# When is fourier series non-differentiable?

• jostpuur
In summary, the conversation discusses the conditions for the Fourier coefficients that guarantee the non-differentiability of the Fourier series. The first condition mentioned is that if the sum of the absolute values of the coefficients is finite, then the Fourier series is continuously differentiable. However, it is noted that this does not necessarily imply differentiability, even if the sum of the absolute values is infinite. The original work by Hardy (1916) is referenced as a source for further information on this topic. Other examples are also mentioned as potential sources for studying the conditions for non-differentiability of Fourier series.

#### jostpuur

I know that if

$$\sum_{n=-\infty}^{\infty} |n| |\hat{f}(n)| < \infty$$

then

$$\sum_{n=-\infty}^{\infty} \hat{f}(n) e^{2\pi i nx}$$

is continuously differentiable as a function of $x$.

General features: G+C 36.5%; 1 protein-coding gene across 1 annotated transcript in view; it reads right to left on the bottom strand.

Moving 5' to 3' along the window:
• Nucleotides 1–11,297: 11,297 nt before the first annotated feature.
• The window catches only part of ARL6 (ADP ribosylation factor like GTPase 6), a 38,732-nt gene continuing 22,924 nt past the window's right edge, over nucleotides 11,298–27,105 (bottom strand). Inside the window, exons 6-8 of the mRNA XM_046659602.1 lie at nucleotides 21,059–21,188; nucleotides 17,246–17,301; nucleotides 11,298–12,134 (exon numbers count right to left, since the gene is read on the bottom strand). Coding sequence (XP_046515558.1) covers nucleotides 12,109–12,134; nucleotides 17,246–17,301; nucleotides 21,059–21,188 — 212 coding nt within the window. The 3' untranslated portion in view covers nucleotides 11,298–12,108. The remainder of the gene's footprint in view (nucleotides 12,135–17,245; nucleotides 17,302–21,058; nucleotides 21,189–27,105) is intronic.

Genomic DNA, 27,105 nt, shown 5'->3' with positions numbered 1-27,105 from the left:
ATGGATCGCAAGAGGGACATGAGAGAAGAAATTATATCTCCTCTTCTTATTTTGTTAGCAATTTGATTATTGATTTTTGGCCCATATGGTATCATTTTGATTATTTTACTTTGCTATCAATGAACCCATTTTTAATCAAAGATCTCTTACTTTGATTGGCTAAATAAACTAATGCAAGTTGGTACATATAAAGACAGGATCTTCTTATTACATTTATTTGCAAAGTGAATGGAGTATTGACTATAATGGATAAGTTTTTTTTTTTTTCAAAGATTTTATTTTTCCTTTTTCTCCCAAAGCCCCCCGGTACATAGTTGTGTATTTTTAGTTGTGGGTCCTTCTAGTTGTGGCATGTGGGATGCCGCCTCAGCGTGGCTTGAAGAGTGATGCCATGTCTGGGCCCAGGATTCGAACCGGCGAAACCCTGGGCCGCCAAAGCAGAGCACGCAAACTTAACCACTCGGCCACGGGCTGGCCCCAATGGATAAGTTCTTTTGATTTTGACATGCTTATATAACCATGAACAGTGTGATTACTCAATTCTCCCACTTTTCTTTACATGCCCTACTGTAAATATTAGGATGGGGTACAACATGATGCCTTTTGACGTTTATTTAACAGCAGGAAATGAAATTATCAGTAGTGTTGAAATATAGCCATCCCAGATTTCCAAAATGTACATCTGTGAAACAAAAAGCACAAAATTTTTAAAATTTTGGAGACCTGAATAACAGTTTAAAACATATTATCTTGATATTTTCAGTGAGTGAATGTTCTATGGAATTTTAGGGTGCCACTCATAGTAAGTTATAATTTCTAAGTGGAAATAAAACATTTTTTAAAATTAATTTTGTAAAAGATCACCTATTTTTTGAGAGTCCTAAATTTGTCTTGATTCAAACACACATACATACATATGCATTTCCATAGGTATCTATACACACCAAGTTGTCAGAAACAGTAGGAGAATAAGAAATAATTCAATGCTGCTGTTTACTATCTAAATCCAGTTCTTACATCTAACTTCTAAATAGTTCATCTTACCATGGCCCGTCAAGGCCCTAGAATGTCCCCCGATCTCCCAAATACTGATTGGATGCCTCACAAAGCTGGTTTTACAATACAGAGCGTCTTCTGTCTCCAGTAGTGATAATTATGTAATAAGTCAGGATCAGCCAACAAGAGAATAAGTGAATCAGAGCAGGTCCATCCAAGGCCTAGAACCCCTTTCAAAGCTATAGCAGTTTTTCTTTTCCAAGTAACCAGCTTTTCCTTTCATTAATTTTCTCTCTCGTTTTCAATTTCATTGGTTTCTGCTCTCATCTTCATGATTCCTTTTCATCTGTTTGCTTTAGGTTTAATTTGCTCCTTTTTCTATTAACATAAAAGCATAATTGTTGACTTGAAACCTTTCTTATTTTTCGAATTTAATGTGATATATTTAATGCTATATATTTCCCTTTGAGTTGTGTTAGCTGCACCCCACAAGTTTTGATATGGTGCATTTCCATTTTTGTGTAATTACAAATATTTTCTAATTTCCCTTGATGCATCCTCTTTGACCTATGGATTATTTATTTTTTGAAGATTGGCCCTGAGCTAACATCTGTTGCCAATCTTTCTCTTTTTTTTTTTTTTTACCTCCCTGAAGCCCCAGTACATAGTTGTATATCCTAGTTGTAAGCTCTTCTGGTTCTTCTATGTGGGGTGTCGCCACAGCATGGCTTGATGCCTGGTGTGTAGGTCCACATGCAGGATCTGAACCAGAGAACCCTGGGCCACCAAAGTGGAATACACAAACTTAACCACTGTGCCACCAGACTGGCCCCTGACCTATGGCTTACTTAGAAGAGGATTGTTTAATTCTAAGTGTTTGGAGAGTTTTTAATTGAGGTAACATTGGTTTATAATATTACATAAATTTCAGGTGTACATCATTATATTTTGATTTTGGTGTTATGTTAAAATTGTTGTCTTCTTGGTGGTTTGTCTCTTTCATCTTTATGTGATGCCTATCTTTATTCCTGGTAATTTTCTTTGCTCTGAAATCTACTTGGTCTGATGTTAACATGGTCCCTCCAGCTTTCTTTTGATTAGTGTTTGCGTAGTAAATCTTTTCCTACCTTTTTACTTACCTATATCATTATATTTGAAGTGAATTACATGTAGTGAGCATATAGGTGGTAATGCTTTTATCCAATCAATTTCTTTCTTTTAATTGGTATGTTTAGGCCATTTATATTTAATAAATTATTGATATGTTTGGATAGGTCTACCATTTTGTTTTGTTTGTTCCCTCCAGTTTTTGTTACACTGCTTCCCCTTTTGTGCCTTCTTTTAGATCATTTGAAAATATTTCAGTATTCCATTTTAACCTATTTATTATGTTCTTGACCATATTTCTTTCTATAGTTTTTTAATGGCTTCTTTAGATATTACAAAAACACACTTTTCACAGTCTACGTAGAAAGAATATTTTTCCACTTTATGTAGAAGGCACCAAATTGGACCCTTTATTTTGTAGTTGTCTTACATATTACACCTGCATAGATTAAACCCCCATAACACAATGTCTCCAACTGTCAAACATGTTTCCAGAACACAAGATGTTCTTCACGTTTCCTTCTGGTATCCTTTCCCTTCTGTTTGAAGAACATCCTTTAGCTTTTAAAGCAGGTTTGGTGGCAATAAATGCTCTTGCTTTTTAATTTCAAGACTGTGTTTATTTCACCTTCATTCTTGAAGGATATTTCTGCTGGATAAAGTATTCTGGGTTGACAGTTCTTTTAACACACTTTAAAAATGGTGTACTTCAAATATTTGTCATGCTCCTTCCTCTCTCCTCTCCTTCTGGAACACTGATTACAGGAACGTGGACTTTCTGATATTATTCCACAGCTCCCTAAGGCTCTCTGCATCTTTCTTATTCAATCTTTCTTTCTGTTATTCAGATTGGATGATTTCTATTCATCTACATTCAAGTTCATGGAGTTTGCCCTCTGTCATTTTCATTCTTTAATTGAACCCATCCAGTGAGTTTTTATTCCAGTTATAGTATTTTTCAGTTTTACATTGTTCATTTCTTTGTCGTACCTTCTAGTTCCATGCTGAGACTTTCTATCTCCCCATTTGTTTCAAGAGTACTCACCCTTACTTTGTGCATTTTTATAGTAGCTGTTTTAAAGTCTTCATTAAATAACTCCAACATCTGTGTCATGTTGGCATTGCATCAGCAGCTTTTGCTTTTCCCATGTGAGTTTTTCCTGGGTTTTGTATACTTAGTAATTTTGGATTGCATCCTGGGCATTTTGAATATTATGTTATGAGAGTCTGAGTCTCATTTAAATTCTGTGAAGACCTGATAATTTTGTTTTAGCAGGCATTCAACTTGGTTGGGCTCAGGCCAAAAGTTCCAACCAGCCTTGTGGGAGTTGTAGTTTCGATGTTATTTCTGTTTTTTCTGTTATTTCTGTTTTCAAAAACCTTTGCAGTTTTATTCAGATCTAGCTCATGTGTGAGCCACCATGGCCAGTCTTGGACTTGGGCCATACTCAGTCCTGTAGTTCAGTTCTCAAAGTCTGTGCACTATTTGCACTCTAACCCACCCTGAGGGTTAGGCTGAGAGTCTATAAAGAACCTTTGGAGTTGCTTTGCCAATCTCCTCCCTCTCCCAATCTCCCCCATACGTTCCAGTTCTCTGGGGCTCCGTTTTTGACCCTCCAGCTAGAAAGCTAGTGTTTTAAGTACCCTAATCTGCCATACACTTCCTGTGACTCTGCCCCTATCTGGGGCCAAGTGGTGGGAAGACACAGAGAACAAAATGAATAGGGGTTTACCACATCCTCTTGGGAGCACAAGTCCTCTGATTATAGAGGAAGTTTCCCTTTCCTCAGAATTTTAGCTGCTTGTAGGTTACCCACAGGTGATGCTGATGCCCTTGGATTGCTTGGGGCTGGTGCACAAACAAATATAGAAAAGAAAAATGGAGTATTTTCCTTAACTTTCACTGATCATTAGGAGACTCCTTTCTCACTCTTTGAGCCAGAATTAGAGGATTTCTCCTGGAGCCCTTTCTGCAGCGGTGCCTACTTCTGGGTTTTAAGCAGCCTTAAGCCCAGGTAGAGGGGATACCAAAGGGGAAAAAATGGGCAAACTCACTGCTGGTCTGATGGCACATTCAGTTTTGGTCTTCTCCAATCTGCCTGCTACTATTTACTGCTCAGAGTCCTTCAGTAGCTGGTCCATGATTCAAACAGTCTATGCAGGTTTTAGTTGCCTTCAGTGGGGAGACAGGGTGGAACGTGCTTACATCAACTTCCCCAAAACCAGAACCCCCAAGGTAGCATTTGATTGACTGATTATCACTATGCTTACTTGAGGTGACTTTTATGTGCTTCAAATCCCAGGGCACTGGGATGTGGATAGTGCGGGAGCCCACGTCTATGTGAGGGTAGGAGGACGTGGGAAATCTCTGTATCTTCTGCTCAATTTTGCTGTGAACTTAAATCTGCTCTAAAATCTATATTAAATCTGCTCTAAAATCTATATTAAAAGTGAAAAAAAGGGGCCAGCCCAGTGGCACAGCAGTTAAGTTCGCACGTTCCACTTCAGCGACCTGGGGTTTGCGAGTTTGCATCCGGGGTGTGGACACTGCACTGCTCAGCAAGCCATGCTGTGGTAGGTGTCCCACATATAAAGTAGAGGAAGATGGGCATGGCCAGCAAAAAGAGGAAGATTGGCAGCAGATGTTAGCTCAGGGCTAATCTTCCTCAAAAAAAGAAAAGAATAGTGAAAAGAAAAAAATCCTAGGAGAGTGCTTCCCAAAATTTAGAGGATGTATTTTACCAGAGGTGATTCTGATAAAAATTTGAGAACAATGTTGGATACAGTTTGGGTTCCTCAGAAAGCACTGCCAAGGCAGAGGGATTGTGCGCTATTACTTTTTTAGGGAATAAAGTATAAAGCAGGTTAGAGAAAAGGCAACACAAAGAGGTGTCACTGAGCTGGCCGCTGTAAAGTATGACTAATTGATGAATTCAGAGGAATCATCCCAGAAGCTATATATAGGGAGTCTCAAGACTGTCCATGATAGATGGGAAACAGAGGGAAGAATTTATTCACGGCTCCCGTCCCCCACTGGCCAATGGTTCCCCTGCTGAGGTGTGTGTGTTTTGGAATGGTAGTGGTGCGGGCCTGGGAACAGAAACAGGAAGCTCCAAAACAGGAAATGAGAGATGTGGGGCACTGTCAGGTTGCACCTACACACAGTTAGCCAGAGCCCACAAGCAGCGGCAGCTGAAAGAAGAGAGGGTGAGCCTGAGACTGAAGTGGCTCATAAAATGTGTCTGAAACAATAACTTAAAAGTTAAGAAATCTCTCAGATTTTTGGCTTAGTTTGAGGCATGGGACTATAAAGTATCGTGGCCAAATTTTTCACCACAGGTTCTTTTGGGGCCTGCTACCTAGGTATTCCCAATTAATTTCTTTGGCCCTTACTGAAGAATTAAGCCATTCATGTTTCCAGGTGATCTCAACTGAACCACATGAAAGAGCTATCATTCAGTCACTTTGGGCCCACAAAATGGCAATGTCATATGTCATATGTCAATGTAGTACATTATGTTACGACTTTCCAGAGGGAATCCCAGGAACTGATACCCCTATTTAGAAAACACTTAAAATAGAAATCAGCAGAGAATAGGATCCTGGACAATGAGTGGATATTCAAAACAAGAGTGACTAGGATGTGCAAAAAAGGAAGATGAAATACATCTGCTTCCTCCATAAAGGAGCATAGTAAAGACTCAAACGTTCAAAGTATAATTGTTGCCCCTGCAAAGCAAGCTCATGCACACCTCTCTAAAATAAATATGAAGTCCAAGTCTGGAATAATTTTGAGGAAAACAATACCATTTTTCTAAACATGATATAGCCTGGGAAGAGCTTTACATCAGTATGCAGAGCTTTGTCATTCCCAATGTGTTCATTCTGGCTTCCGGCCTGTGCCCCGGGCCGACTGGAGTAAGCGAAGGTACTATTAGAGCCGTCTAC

Now I'm interested to know what kind of conditions exist for Fourier coefficients such that they guarantee the non-differentiability.

It is a fact that just because some abstract integral $\int d\mu(x)\psi(x)$ diverges, it doesn't mean that a limit of other integrals $\lim_{n\to\infty} \int d\mu(x) \psi_n(x)$ would diverge too, even when $\psi_n\to\psi$ point wisely. So this means that even if I know that

$$\sum_{n=-\infty}^{\infty} |n| |\hat{f}(n)| = \infty$$

this will not obviously imply that

$$\lim_{\delta\to 0} \sum_{n=-\infty}^{\infty} \hat{f}(n) e^{2\pi inx} \frac{e^{2\pi in\delta} - 1}{\delta}$$

would diverge too.

What condition will suffice to prove that the Fourier series is not differentiable?